In its construction alone, the gifted filmmaker should be applauded. He bookends his primary narrative with two rather unconventional pieces rife with symbolic imagery and sensationally disjointed editing. The first introduces our characters and sets the stage for things to come giving us brief glimpses of images that appear later. Mrs. O’Brien narrates this section, and holds that no ill will comes to those who love and espouse grace. “I will be true to whatever comes,” she asserts and affirms her place before God. Her faith is then tested when she receives the news about her son’s death. “Lord, why? Where were you? Who are we to you?” Her desperate questions echo those of our own at some point in our lives.
Before delving into the heart of his story, Malick leads us into an unexpected, yet wondrously conceived interlude that ambitiously documents the creation (or just inception depending on your beliefs) of the universe. The camera (with talented cinematographer Emmanuel Lubezki at the helm) captures the grandiosity of the cosmos down to the delicate intricacies of molecular structures in this extended sequence that eschews narration magnificently set to Zbigniew Preisner’s haunting piece “Lacrimosa.” Evoking the grandeur of Kubrick’s 2001: A Space Odyssey, the scene boasts some of the most visually arresting imagery ever committed to film.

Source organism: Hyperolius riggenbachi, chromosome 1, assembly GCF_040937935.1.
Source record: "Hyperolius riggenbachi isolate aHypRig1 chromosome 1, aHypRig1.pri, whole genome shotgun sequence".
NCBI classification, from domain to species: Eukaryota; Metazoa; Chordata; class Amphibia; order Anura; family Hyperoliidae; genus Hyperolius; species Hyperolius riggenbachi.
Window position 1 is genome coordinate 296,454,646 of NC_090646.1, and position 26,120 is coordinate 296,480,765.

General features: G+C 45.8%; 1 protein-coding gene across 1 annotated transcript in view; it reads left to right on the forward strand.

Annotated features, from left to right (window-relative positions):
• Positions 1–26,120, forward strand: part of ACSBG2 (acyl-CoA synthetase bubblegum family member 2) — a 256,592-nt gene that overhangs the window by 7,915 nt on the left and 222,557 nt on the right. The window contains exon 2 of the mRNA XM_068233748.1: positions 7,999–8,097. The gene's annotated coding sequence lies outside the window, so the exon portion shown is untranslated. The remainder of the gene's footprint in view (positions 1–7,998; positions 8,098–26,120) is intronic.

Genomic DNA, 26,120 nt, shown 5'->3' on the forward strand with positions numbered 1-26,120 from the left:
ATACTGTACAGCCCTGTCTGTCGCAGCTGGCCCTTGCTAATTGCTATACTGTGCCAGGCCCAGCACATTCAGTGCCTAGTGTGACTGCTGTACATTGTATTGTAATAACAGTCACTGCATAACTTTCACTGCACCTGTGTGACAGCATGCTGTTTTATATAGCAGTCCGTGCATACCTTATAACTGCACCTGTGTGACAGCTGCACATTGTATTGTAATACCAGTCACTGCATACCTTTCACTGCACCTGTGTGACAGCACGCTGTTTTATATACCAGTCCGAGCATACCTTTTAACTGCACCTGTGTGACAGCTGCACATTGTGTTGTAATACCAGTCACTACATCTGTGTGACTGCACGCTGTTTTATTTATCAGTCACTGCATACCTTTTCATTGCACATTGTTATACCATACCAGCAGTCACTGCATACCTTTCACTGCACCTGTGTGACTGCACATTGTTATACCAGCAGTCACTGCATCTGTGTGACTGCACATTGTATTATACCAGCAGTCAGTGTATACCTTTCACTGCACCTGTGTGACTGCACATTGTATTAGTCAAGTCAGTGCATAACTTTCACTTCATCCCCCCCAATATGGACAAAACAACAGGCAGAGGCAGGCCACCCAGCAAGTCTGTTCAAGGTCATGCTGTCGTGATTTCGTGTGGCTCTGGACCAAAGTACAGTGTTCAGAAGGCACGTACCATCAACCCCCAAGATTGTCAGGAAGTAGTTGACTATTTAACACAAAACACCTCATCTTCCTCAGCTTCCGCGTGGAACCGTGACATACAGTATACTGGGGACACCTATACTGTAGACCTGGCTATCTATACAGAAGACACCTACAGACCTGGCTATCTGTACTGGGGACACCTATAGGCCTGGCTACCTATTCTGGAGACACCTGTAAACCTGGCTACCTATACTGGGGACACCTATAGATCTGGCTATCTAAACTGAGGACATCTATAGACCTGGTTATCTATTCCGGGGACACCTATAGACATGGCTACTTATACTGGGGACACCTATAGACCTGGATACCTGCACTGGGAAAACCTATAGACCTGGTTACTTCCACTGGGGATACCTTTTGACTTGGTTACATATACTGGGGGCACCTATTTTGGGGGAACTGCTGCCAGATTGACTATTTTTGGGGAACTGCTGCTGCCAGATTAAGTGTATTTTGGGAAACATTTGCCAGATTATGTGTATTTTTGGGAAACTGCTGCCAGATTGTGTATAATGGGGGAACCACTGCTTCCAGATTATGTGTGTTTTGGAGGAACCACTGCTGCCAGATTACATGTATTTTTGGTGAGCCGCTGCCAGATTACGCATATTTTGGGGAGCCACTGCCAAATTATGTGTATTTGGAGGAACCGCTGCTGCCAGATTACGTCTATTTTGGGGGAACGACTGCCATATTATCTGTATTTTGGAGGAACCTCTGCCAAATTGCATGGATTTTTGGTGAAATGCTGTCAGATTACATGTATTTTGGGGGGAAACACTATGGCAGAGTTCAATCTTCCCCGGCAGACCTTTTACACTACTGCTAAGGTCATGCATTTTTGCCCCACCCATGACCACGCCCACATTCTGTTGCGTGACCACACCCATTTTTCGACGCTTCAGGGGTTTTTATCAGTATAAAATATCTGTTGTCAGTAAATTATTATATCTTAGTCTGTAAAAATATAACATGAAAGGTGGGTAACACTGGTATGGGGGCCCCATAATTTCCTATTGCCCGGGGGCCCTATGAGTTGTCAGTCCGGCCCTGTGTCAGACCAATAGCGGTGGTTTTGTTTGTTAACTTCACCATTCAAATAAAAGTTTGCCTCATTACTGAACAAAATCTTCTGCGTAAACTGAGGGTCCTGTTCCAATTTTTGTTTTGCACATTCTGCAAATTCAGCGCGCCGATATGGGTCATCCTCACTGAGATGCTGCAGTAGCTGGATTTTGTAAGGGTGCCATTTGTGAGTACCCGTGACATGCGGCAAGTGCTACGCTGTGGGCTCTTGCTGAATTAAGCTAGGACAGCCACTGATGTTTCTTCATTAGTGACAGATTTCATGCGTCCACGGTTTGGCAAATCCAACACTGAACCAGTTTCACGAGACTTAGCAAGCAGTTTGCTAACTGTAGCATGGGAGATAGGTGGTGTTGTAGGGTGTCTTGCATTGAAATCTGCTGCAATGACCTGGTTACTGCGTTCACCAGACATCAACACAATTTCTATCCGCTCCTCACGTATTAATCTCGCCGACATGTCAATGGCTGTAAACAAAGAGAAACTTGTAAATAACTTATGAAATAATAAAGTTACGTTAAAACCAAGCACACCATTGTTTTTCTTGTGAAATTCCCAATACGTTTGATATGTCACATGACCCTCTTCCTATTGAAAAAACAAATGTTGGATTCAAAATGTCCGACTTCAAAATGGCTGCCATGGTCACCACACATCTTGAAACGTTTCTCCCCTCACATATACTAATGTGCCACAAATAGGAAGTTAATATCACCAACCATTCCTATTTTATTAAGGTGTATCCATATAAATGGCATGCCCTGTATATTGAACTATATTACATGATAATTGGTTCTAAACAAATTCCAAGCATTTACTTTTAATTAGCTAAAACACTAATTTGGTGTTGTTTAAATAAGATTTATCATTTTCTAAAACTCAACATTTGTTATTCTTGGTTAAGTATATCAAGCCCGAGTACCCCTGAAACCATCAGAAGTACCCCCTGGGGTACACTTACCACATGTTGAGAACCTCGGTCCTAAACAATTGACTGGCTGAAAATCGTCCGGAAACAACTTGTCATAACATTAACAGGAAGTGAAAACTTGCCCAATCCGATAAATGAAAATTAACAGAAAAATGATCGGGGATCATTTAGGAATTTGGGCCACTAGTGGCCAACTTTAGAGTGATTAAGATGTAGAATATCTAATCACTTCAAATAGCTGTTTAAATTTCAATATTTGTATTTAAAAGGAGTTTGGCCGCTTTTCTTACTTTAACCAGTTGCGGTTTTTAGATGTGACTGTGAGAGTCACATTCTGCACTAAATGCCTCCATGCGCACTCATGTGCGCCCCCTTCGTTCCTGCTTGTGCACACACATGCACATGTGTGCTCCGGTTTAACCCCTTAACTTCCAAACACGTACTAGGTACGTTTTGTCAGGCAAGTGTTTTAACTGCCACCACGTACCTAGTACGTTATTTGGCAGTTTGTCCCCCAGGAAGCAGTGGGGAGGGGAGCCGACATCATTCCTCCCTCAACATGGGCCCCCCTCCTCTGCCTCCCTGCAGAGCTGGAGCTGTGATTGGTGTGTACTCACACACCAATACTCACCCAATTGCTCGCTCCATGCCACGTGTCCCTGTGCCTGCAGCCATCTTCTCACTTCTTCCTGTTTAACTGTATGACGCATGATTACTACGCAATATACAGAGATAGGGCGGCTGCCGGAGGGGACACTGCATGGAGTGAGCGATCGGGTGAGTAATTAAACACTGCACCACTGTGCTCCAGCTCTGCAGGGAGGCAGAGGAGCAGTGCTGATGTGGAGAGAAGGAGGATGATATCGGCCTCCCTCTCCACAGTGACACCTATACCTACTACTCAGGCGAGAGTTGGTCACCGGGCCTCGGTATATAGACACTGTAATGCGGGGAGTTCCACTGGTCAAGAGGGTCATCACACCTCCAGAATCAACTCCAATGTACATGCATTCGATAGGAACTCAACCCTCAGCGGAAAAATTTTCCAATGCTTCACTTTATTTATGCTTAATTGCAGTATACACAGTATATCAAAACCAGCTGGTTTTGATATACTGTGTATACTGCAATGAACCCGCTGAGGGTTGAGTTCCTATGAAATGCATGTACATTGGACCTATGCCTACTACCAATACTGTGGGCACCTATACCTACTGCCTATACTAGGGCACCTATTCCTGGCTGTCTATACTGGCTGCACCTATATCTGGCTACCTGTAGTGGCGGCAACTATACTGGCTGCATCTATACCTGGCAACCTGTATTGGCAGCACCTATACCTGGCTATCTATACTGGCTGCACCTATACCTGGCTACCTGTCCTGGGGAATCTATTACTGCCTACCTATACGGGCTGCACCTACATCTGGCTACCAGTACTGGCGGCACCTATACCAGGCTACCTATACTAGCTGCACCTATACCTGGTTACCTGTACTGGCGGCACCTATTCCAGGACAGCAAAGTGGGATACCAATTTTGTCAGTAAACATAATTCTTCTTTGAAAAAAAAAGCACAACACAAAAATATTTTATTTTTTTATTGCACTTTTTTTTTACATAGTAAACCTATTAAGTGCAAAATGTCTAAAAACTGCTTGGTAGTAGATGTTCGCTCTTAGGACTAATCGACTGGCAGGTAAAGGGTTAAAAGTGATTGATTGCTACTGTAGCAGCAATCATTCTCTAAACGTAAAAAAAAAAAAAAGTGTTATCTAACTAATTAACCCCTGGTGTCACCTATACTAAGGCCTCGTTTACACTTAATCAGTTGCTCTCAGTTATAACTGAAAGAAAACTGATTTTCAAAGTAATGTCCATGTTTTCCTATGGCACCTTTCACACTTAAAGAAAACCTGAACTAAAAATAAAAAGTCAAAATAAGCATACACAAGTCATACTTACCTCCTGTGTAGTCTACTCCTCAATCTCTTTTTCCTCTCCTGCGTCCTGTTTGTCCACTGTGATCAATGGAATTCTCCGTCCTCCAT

Returning to more conventional fare, Malick sets camp in the story of the evolution of the O’Brien family. And, as per usual, he allows breathtaking images to tell this story of first love, marriage, and children and relies very little on dialogue. The filmmaker captures the essence of the beauty of new life through minute details – a father gazing at the simple complexity of his newborn’s feet, the innate connection between mother and child, the shadows cast of boys at play. In one particularly well-executed sequence, Malick touchingly depicts the passing of time through early childhood set to Gustav Holst’s “Hymn to Dionysus” and Smetana’s “Vltava (Die Moldau).” (It goes without saying that Malick’s use of music is unparalleled in today’s film industry.)